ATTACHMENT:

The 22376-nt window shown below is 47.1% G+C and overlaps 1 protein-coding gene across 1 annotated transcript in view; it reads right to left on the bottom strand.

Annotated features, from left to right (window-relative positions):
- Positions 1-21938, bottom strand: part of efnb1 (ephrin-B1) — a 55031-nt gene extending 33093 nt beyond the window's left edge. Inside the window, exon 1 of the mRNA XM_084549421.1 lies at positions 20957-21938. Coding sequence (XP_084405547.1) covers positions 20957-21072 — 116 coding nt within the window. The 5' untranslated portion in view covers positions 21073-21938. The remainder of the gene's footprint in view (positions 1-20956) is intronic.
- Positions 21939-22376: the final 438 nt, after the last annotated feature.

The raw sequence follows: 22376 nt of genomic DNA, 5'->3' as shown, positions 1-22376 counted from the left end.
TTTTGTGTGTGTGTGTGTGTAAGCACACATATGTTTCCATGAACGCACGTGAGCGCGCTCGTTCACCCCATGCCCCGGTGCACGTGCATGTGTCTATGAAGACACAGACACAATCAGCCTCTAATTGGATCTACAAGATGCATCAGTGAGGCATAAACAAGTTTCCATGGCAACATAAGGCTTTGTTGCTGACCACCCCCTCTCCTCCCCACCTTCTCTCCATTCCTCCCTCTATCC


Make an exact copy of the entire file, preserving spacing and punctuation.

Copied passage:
The 22376-nt window shown below is 47.1% G+C and overlaps 1 protein-coding gene across 1 annotated transcript in view; it reads right to left on the bottom strand.

Annotated features, from left to right (window-relative positions):
- Positions 1-21938, bottom strand: part of efnb1 (ephrin-B1) — a 55031-nt gene extending 33093 nt beyond the window's left edge. Inside the window, exon 1 of the mRNA XM_084549421.1 lies at positions 20957-21938. Coding sequence (XP_084405547.1) covers positions 20957-21072 — 116 coding nt within the window. The 5' untranslated portion in view covers positions 21073-21938. The remainder of the gene's footprint in view (positions 1-20956) is intronic.
- Positions 21939-22376: the final 438 nt, after the last annotated feature.

The raw sequence follows: 22376 nt of genomic DNA, 5'->3' as shown, positions 1-22376 counted from the left end.
TTTTGTGTGTGTGTGTGTGTAAGCACACATATGTTTCCATGAACGCACGTGAGCGCGCTCGTTCACCCCATGCCCCGGTGCACGTGCATGTGTCTATGAAGACACAGACACAATCAGCCTCTAATTGGATCTACAAGATGCATCAGTGAGGCATAAACAAGTTTCCATGGCAACATAAGGCTTTGTTGCTGACCACCCCCTCTCCTCCCCACCTTCTCTCCATTCCTCCCTCTATCC